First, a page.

<v-btn color="accent" @click="doAuth" :disabled="isAuthorized"
              ><icons name="appsscript" /><span class="ml-2"
                >{{authButton}}</span
              ></v-btn
            ></v-list-item-action
          >
check for authorized

computed properties

  computed: {
    denied() {
      return (
        this.checkScopes &&
        this.checkScopes.denied &&
        this.checkScopes.denied.join(",")
      );
    },
    authButton() {
      return this.needMore ? "grant" : "authorize";
    },
    needMore() {
      return (!this.checkScopes || !this.checkScopes.ok) && this.isLoggedIn;
    },
    isAuthorized() {
      return this.isLoggedIn && !!this.googleToken && this.checkScopes.ok;
    }
  }
3 auth states

 

The input to these states are all maintained automatically by gapi in the vuex store so this is all we have to do in the component itself.

auth method

    doAuth() {
      this.$emit("pin");
      if (this.needMore) {
        this.moreScopes();
      } else {
        this.signin();
      }
    },
signin or get more scope

The picker

The picker is a bit special. Even though we’ve provided the Drive Discovery document to gapi, we still need to build the kind of picker we want. In my case, I want to show all Google Workspace documents that can host an Apps Script project.

Here’s the entire picker component, showing how to add views. Note also that we need to pull in the projectId, the apikey and a access token all of which are available via the vuex store. (You’ll notice that use customized vuex mapActions, mapState, mapGetters and mapMutations modules to expose the store contents)

<template>
  <v-card flat>
    <v-card-text>
      <span class="mx-2"><icons name="drive"/></span>
      <span class="ml-2"
        >Since this will be a container bound project, you need to pick an
        appropriate Drive file to contain this project</span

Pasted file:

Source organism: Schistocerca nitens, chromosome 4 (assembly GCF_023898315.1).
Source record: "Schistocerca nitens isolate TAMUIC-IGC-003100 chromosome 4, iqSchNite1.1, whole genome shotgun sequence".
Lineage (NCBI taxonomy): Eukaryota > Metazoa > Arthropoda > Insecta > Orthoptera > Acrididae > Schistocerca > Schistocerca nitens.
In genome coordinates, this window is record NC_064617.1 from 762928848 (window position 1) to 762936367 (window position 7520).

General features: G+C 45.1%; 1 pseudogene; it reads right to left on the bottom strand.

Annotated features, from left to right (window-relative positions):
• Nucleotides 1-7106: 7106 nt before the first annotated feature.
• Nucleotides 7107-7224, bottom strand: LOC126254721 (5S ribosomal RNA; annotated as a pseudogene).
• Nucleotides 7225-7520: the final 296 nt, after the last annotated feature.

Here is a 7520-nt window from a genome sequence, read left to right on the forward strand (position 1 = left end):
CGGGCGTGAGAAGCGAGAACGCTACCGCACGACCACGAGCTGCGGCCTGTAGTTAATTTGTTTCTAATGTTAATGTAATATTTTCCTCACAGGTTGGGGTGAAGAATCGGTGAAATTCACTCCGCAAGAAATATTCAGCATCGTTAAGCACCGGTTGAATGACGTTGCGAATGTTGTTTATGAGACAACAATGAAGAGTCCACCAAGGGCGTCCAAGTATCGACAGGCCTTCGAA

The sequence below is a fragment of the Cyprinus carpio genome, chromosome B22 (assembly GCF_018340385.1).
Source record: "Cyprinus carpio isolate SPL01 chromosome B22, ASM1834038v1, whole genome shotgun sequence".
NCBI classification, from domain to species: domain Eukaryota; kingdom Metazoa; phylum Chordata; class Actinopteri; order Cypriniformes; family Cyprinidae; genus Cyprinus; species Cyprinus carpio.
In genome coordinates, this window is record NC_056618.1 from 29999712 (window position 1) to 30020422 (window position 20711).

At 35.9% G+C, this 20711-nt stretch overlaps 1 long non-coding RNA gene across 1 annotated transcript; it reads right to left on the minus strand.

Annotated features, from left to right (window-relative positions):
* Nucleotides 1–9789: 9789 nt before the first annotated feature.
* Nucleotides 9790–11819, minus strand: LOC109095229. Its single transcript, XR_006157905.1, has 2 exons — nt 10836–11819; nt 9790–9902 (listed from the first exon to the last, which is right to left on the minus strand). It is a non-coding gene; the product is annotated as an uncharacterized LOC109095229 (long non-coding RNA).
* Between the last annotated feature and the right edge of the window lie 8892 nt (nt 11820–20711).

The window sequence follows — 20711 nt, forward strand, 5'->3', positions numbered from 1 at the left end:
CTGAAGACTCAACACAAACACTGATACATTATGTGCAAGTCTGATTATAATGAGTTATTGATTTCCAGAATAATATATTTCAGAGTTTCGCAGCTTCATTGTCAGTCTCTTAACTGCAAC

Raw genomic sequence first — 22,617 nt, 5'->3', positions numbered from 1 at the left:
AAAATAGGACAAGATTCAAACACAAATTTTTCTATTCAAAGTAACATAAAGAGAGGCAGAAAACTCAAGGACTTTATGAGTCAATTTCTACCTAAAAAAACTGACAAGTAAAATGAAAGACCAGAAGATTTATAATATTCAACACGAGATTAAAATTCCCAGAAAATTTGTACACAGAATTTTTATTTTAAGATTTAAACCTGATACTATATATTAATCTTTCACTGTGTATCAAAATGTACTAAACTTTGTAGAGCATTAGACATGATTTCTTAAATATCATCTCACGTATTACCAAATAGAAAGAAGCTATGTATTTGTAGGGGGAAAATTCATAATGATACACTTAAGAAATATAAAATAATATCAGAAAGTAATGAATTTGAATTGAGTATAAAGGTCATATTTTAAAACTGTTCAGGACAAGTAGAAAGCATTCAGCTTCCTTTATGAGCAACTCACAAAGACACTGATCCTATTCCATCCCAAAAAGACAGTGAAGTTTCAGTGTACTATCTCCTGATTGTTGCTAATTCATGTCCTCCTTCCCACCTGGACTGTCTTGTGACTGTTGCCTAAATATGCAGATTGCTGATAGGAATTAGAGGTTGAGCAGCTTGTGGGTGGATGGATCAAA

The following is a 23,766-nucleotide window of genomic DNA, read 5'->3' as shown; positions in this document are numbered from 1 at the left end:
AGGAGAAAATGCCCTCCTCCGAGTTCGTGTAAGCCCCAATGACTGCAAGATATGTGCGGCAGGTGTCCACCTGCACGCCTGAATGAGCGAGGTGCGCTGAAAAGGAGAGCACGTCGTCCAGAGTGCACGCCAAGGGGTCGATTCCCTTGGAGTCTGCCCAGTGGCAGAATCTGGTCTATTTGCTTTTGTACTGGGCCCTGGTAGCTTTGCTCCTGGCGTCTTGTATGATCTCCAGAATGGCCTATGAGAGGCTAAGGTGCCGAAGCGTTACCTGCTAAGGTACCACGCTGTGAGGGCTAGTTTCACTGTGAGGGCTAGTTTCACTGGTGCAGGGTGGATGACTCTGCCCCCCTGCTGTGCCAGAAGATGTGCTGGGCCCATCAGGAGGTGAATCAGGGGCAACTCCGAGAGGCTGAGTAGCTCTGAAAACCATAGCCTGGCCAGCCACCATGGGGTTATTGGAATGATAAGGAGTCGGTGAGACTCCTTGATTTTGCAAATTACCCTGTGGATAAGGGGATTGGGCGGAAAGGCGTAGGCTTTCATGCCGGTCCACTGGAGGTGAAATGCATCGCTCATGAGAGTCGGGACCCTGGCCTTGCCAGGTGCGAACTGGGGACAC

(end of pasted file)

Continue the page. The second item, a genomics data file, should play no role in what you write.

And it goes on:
>
    </v-card-text>
    <v-card-actions>
      <v-btn @click="createPicker" class="ml-4" color="primary">pick</v-btn>
    </v-card-actions>
  </v-card>
</template>
<script>
/* global google */
import maps from "@/js/storemaps";
import icons from "@/components/icons";

export default {
  components: {
    icons,
  },
  computed: {
    ...maps.state,
    ...maps.getters,
  },
  methods: {
    createPicker() {
      if (!this.picker) {
       

        this.picker = new google.picker.PickerBuilder()

          .addView(
            new google.picker.DocsView(google.picker.ViewId.SPREADSHEETS)
          )
          .addView(new google.picker.DocsView(google.picker.ViewId.DOCUMENTS))
          .addView(
            new google.picker.DocsView(google.picker.ViewId.PRESENTATIONS)
          )
          .addView(new google.picker.DocsView(google.picker.ViewId.FORMS))
          .addView(google.picker.ViewId.RECENTLY_PICKED)

          .setOAuthToken(this.googleToken)
          .setDeveloperKey(this.pickerKey)
          .setAppId(this.appId)
          .setCallback(this.pickerCallback)
          .setOrigin(window.location.protocol + "//" + window.location.host)
          .setTitle("Select the document that will contain this script")

          .build();
      }
      this.picker.setVisible(true);
    },
    pickerCallback(data) {
      let url = "nothing";
      let doc = null;

      const g = google.picker;

      if (data[g.Response.ACTION] == g.Action.PICKED) {
        doc = data[g.Response.DOCUMENTS][0];

        url = doc[g.Document.URL];
      }
      this.message = "You picked: " + url;
      this.$emit(
        "picked",
        doc
          ? {
              name: doc[g.Document.NAME],
              id: doc[g.Document.ID],
              url: doc[g.Document.URL],
              iconUrl: doc[g.Document.ICON_URL],
            }
          : null
      );
    },
    ...maps.actions,
  },
  data: () => {
    return {
      message: null,
      picker: null,
    };
  },
};
</script>
picker.vue

This produces a dialog that looks like this

picker dialog

Summary

This has been a longer article than normal, as I wanted to tell the whole story to provide a reusable starting point for gapi and vue together that’s a little more than the usual starter gapi examples.

Links

App https://scrviz.web.app

Github https://github.com/brucemcpherson/gitvizzy